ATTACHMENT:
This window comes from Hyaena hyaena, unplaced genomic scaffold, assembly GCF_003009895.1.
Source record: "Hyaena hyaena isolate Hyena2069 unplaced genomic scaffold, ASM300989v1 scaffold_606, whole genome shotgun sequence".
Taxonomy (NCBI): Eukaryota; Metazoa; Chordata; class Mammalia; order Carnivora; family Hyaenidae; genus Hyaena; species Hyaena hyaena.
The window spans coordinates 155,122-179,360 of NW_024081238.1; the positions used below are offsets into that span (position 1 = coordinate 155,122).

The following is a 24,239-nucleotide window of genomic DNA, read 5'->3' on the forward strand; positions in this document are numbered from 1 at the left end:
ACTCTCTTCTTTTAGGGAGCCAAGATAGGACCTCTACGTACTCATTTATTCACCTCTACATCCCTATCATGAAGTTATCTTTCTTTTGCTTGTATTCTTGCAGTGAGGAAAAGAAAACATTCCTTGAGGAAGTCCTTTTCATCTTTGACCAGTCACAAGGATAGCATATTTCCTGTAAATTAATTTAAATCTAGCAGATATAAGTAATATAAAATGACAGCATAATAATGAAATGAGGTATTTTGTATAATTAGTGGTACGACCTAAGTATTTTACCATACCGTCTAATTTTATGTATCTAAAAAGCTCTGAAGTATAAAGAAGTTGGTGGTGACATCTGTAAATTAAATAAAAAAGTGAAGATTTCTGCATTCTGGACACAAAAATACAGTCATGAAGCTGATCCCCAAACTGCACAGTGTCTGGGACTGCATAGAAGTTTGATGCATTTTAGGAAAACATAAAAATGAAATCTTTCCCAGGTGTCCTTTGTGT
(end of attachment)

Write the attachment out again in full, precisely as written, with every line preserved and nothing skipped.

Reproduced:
This window comes from Hyaena hyaena, unplaced genomic scaffold, assembly GCF_003009895.1.
Source record: "Hyaena hyaena isolate Hyena2069 unplaced genomic scaffold, ASM300989v1 scaffold_606, whole genome shotgun sequence".
Taxonomy (NCBI): Eukaryota; Metazoa; Chordata; class Mammalia; order Carnivora; family Hyaenidae; genus Hyaena; species Hyaena hyaena.
The window spans coordinates 155,122-179,360 of NW_024081238.1; the positions used below are offsets into that span (position 1 = coordinate 155,122).

The following is a 24,239-nucleotide window of genomic DNA, read 5'->3' on the forward strand; positions in this document are numbered from 1 at the left end:
ACTCTCTTCTTTTAGGGAGCCAAGATAGGACCTCTACGTACTCATTTATTCACCTCTACATCCCTATCATGAAGTTATCTTTCTTTTGCTTGTATTCTTGCAGTGAGGAAAAGAAAACATTCCTTGAGGAAGTCCTTTTCATCTTTGACCAGTCACAAGGATAGCATATTTCCTGTAAATTAATTTAAATCTAGCAGATATAAGTAATATAAAATGACAGCATAATAATGAAATGAGGTATTTTGTATAATTAGTGGTACGACCTAAGTATTTTACCATACCGTCTAATTTTATGTATCTAAAAAGCTCTGAAGTATAAAGAAGTTGGTGGTGACATCTGTAAATTAAATAAAAAAGTGAAGATTTCTGCATTCTGGACACAAAAATACAGTCATGAAGCTGATCCCCAAACTGCACAGTGTCTGGGACTGCATAGAAGTTTGATGCATTTTAGGAAAACATAAAAATGAAATCTTTCCCAGGTGTCCTTTGTGT